While the Canadian forestry industry braces for a second wave of U.S. duties expected to hit any time now, the Commerce Department announced today that it has made a preliminary decision to exclude three of the country’s Atlantic provinces from its investigation into whether Canada is dumping or subsidizing exports of softwood lumber.
The decision to exclude Newfoundland and Labrador, Nova Scotia and Prince Edward Island came at the request of U.S industry and the Canadian provinces and had the backing of the U.S. lumber industry, according to a statement by Commerce Secretary Wilbur Ross.
“I am pleased to announce that my staff has determined the exclusion of these products is appropriate,” said Ross. “The U.S. petitioners and other parties support this determination; it of course will be subject to further comment on the record. A final decision on the matter is expected by late summer."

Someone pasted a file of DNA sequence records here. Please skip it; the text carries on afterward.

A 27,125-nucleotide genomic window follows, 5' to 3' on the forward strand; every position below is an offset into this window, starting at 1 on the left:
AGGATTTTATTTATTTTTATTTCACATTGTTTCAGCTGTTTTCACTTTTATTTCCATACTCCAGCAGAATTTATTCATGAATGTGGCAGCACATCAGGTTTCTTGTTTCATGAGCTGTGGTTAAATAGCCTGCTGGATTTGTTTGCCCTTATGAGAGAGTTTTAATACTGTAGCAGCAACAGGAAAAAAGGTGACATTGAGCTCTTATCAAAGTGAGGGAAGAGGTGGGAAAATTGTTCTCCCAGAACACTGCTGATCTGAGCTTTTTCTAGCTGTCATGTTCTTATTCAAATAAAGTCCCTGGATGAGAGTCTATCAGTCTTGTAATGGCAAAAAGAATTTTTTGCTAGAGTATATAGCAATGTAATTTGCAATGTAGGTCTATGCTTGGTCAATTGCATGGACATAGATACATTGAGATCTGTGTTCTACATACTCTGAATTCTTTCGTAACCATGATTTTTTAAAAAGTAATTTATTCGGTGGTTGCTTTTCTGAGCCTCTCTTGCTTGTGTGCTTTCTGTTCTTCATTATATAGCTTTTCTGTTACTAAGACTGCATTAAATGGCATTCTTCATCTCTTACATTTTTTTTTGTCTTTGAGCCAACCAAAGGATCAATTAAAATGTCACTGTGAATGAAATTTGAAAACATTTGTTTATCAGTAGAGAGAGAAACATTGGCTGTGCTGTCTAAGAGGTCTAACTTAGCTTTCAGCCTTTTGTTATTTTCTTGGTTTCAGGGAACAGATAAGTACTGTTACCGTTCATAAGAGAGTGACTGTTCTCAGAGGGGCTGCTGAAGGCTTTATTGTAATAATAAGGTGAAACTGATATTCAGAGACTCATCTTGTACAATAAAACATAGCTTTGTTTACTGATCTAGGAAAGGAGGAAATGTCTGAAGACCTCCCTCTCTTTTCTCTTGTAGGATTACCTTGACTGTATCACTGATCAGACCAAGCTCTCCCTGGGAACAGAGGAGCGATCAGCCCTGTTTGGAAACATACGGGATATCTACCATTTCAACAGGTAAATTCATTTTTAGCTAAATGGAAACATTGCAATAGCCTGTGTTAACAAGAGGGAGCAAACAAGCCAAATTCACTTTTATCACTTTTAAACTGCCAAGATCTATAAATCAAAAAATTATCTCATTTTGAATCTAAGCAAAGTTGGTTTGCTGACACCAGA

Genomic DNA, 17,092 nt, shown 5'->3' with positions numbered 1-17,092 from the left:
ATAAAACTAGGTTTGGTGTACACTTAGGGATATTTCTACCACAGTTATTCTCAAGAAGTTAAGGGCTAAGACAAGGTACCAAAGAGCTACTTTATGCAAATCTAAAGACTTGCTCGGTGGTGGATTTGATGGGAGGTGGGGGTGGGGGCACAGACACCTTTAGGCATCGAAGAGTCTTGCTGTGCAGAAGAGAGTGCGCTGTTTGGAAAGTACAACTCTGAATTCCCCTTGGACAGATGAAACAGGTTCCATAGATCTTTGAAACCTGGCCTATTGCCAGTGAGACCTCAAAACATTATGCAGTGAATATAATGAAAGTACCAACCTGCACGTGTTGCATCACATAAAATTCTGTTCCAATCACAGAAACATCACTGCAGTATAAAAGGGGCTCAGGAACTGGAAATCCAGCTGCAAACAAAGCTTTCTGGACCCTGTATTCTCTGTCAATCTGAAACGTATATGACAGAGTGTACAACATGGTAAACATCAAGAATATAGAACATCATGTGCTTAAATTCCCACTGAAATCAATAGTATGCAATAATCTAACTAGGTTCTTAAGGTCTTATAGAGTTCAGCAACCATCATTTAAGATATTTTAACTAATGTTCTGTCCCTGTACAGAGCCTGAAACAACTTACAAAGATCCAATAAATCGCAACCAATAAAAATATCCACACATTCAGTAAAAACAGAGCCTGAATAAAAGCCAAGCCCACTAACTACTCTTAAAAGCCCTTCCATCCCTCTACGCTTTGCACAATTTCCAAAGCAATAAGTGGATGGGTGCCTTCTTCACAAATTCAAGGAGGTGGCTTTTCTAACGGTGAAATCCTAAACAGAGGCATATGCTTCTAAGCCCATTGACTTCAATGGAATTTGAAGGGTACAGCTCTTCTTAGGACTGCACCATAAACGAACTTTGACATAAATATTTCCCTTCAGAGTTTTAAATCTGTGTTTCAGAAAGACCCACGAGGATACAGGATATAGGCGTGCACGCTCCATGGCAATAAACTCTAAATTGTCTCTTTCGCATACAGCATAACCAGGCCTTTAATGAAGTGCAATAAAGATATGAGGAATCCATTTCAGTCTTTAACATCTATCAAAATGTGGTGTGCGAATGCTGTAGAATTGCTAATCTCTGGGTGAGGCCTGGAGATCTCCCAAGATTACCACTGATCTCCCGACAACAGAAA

Most of the wood in Atlantic Canada is harvested from private land, and the provincial governments and local producers had argued that they operate under a largely “free-market” model. “The U.S. industry has indicated that it has faith in the certification process and is not being injured by these products,” the Commerce statement said.
It should be noted that the exclusion accounts for just roughly one percent of Canada’s softwood lumber exports and does not include New Brunswick, the biggest producer in the region and home to targeted company J.D. Irving Ltd. Furthermore, as this is a preliminary decision, for now, U.S. Customs will continue to collect countervailing duty cash deposits on imports of lumber from the three excluded provinces.
A final determination is scheduled to be made in September. Should Commerce make a final decision to exclude from the AD and CVD investigations lumber certified to be produced in the Atlantic Provinces (from logs harvested from those provinces), it will cease the collection of cash deposits and instruct Customs to refund all the money collected.